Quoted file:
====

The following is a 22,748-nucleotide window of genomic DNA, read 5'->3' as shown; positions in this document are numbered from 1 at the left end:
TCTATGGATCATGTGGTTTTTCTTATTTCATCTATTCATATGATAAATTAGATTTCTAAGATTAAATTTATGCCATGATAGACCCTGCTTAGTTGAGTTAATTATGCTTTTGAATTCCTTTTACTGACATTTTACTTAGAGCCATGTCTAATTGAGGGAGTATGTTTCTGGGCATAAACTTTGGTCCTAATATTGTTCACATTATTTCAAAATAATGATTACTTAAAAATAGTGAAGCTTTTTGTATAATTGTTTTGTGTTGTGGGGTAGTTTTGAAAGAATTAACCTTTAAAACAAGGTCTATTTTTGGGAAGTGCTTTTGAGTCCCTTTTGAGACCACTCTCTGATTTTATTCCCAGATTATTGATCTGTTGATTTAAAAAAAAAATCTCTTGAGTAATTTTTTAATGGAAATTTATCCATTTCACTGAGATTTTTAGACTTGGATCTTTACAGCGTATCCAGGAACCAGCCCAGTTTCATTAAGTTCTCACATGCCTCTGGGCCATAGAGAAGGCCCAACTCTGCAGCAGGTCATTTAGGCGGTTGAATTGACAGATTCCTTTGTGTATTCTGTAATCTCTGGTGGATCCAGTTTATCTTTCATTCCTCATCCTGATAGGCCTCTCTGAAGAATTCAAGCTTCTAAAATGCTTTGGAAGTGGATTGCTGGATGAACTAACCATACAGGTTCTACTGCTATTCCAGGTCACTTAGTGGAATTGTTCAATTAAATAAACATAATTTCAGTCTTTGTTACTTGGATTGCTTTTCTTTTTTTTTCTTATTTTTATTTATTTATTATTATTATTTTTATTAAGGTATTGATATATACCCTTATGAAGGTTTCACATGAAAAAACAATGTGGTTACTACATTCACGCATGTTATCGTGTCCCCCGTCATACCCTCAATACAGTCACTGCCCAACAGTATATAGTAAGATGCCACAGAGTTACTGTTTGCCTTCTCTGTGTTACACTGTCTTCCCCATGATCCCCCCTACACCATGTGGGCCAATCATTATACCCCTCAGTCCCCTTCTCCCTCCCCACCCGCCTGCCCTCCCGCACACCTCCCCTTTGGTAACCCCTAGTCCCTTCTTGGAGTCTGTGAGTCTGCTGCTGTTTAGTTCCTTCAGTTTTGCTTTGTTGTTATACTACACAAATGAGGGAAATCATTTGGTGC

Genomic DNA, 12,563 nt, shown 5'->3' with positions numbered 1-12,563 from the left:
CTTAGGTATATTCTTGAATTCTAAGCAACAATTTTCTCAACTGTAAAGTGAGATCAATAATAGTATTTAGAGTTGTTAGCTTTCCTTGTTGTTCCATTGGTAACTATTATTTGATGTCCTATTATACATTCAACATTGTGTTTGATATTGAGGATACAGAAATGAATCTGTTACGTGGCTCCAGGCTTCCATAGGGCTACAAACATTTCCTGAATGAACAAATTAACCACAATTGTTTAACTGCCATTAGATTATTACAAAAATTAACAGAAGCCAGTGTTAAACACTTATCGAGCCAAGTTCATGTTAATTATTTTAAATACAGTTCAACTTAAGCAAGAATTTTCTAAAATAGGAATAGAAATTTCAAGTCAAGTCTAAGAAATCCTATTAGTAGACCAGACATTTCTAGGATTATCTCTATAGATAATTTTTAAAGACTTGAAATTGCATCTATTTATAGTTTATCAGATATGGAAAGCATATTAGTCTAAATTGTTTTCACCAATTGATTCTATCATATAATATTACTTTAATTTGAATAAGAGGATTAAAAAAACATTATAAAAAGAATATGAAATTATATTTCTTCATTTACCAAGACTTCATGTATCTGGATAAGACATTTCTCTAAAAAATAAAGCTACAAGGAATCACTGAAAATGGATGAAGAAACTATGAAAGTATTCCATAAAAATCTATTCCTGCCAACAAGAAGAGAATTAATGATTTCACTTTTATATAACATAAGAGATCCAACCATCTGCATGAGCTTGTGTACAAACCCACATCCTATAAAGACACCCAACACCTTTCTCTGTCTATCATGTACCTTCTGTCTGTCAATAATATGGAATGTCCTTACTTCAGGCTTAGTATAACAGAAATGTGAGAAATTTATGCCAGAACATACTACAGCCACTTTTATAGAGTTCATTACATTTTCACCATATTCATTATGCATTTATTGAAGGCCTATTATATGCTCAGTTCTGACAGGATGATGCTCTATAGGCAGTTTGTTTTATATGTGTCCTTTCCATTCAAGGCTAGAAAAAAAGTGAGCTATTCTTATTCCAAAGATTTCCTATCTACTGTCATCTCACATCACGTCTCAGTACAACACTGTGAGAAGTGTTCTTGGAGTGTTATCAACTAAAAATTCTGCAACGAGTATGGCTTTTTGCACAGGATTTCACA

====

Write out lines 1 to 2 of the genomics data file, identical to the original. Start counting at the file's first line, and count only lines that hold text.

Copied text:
The following is a 22,748-nucleotide window of genomic DNA, read 5'->3' as shown; positions in this document are numbered from 1 at the left end:
TCTATGGATCATGTGGTTTTTCTTATTTCATCTATTCATATGATAAATTAGATTTCTAAGATTAAATTTATGCCATGATAGACCCTGCTTAGTTGAGTTAATTATGCTTTTGAATTCCTTTTACTGACATTTTACTTAGAGCCATGTCTAATTGAGGGAGTATGTTTCTGGGCATAAACTTTGGTCCTAATATTGTTCACATTATTTCAAAATAATGATTACTTAAAAATAGTGAAGCTTTTTGTATAATTGTTTTGTGTTGTGGGGTAGTTTTGAAAGAATTAACCTTTAAAACAAGGTCTATTTTTGGGAAGTGCTTTTGAGTCCCTTTTGAGACCACTCTCTGATTTTATTCCCAGATTATTGATCTGTTGATTTAAAAAAAAAATCTCTTGAGTAATTTTTTAATGGAAATTTATCCATTTCACTGAGATTTTTAGACTTGGATCTTTACAGCGTATCCAGGAACCAGCCCAGTTTCATTAAGTTCTCACATGCCTCTGGGCCATAGAGAAGGCCCAACTCTGCAGCAGGTCATTTAGGCGGTTGAATTGACAGATTCCTTTGTGTATTCTGTAATCTCTGGTGGATCCAGTTTATCTTTCATTCCTCATCCTGATAGGCCTCTCTGAAGAATTCAAGCTTCTAAAATGCTTTGGAAGTGGATTGCTGGATGAACTAACCATACAGGTTCTACTGCTATTCCAGGTCACTTAGTGGAATTGTTCAATTAAATAAACATAATTTCAGTCTTTGTTACTTGGATTGCTTTTCTTTTTTTTTCTTATTTTTATTTATTTATTATTATTATTTTTATTAAGGTATTGATATATACCCTTATGAAGGTTTCACATGAAAAAACAATGTGGTTACTACATTCACGCATGTTATCGTGTCCCCCGTCATACCCTCAATACAGTCACTGCCCAACAGTATATAGTAAGATGCCACAGAGTTACTGTTTGCCTTCTCTGTGTTACACTGTCTTCCCCATGATCCCCCCTACACCATGTGGGCCAATCATTATACCCCTCAGTCCCCTTCTCCCTCCCCACCCGCCTGCCCTCCCGCACACCTCCCCTTTGGTAACCCCTAGTCCCTTCTTGGAGTCTGTGAGTCTGCTGCTGTTTAGTTCCTTCAGTTTTGCTTTGTTGTTATACTACACAAATGAGGGAAATCATTTGGTGC